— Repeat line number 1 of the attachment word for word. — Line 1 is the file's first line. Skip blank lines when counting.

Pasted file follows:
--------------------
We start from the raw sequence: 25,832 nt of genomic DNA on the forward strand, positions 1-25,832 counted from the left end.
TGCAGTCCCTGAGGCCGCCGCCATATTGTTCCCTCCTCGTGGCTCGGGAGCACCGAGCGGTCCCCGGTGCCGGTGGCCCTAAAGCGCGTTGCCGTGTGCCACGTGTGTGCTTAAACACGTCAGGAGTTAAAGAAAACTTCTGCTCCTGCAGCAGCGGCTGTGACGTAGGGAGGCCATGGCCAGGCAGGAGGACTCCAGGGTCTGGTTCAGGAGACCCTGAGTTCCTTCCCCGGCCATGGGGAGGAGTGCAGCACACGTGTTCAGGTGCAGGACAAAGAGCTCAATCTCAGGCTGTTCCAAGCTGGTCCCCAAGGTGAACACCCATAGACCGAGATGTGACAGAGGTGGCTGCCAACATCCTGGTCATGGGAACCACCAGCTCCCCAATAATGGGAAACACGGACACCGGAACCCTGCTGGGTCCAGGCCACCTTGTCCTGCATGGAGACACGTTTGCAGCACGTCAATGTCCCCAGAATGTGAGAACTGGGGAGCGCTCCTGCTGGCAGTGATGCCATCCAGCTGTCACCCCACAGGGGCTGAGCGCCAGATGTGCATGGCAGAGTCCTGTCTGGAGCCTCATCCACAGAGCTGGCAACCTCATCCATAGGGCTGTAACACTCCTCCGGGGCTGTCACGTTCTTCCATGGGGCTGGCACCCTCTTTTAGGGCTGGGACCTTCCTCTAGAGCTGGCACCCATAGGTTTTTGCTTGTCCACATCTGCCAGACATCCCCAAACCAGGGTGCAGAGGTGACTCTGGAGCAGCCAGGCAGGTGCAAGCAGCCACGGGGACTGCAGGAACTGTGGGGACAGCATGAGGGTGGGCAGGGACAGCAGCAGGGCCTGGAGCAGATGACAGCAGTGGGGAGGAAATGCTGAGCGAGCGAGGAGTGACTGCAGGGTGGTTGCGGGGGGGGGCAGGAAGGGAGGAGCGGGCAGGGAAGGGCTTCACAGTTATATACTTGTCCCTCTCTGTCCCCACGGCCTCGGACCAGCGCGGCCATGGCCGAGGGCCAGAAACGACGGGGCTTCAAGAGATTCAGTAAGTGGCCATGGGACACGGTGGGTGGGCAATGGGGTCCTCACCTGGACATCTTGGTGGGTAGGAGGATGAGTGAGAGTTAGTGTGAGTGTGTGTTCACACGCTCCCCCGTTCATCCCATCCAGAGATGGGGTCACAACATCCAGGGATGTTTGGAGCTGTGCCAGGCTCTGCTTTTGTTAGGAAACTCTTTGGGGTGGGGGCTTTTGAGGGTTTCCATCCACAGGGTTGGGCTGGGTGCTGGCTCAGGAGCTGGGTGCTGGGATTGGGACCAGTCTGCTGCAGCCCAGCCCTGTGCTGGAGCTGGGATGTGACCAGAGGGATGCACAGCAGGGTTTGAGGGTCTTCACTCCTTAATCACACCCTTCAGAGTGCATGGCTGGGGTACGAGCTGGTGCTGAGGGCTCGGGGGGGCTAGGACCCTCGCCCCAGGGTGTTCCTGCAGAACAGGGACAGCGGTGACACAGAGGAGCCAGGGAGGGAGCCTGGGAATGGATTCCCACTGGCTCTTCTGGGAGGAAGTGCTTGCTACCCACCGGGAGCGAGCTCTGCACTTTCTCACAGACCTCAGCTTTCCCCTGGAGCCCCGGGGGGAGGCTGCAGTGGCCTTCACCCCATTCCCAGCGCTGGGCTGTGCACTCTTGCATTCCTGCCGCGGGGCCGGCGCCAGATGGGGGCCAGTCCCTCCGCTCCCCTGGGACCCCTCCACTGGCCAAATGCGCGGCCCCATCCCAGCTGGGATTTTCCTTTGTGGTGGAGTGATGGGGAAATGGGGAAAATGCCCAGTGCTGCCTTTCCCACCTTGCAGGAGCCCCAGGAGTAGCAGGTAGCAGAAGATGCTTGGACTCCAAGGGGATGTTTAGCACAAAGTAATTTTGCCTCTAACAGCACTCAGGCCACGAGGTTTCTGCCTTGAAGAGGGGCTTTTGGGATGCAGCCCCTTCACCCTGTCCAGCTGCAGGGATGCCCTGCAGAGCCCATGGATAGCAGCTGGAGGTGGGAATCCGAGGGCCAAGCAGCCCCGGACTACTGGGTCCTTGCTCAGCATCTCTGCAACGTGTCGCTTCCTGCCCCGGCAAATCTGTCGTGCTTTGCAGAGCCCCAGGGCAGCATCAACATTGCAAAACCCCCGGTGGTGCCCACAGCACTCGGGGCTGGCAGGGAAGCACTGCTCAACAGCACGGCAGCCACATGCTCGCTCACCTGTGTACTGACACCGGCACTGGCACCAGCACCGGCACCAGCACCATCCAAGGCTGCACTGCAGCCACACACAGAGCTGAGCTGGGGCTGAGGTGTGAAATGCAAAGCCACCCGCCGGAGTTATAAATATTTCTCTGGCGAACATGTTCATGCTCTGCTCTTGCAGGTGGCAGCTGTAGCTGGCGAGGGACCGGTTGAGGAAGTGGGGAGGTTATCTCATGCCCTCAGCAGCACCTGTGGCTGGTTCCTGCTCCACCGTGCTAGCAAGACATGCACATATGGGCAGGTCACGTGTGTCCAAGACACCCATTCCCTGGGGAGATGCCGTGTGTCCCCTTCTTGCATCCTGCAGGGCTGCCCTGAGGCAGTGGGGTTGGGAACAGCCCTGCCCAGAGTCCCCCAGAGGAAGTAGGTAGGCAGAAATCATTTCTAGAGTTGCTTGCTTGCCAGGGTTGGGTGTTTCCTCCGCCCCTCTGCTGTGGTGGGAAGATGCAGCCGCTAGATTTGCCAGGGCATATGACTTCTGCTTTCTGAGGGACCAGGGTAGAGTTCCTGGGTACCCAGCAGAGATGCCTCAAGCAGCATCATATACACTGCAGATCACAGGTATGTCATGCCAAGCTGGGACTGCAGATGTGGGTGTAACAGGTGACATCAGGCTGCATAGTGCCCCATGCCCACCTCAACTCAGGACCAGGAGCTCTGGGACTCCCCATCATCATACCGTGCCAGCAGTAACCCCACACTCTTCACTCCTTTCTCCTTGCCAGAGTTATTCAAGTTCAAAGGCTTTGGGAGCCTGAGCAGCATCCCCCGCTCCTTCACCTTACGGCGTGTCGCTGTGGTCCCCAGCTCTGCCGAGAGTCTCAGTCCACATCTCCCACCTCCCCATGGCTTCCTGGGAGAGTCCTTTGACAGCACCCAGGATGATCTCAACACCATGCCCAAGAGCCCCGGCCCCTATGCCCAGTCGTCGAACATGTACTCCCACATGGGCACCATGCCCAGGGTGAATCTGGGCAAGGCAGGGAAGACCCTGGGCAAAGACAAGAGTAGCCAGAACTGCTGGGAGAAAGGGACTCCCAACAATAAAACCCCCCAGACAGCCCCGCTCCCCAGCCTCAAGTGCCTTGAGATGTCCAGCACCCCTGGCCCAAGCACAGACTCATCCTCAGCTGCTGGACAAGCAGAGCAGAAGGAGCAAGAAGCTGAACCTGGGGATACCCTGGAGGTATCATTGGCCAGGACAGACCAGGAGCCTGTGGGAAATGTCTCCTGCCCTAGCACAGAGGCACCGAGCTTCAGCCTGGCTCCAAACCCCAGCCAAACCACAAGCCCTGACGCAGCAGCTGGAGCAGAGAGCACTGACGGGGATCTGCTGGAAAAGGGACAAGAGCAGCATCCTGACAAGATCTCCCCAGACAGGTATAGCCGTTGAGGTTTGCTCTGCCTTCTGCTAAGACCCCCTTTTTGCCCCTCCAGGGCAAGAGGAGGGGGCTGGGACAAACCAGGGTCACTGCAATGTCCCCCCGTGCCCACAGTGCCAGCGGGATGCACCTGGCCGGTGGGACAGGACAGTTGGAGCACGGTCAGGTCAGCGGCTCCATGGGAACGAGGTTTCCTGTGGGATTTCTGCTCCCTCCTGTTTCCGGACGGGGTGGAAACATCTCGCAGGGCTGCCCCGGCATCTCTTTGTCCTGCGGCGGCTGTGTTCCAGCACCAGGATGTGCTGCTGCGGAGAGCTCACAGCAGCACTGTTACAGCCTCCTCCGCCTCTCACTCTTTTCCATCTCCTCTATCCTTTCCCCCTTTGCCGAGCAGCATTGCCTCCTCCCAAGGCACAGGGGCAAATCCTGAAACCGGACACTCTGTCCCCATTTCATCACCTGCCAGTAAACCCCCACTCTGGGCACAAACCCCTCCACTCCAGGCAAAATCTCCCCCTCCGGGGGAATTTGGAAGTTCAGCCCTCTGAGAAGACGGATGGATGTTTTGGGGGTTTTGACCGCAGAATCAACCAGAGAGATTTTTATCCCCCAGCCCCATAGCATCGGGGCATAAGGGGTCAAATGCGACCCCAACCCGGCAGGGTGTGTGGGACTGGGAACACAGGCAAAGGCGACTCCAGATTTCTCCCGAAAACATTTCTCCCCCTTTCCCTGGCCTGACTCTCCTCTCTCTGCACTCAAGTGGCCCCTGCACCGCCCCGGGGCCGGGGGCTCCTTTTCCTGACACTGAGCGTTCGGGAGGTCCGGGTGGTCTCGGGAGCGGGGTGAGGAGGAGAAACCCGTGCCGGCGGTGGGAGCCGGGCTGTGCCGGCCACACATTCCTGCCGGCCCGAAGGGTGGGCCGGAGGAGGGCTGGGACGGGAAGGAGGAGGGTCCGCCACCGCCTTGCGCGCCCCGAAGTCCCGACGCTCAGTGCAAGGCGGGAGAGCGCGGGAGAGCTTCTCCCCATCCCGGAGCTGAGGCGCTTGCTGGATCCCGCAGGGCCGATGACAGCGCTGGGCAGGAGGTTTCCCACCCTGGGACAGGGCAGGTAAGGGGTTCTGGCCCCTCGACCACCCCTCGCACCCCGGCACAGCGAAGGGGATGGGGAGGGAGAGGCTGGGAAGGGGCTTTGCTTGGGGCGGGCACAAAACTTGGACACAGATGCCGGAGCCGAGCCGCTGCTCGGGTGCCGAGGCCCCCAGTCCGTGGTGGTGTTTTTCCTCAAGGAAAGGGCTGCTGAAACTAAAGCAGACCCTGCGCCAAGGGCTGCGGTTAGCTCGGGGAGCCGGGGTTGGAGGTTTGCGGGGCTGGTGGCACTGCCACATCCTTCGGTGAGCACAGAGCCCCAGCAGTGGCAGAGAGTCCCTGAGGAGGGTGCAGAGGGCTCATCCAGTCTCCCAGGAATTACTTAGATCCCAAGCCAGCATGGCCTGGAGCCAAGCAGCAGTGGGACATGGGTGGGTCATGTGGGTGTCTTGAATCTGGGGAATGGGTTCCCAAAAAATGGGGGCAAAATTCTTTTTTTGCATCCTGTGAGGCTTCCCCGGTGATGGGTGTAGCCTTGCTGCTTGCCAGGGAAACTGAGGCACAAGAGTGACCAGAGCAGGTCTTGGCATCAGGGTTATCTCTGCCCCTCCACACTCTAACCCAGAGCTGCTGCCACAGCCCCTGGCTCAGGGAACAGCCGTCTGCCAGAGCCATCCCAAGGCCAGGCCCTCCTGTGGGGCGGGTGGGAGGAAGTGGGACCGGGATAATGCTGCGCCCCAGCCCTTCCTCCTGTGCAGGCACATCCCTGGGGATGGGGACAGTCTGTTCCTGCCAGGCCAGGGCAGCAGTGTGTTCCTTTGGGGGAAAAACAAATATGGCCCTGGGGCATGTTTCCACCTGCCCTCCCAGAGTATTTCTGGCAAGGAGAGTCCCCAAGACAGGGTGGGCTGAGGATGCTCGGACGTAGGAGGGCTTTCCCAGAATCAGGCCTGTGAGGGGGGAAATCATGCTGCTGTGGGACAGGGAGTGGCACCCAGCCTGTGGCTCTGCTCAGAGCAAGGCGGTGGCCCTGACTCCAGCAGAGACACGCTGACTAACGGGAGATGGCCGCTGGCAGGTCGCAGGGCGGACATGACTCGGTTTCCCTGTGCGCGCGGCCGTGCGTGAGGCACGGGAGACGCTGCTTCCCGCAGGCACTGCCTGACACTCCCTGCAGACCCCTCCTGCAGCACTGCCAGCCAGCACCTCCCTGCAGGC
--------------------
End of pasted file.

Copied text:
We start from the raw sequence: 25,832 nt of genomic DNA on the forward strand, positions 1-25,832 counted from the left end.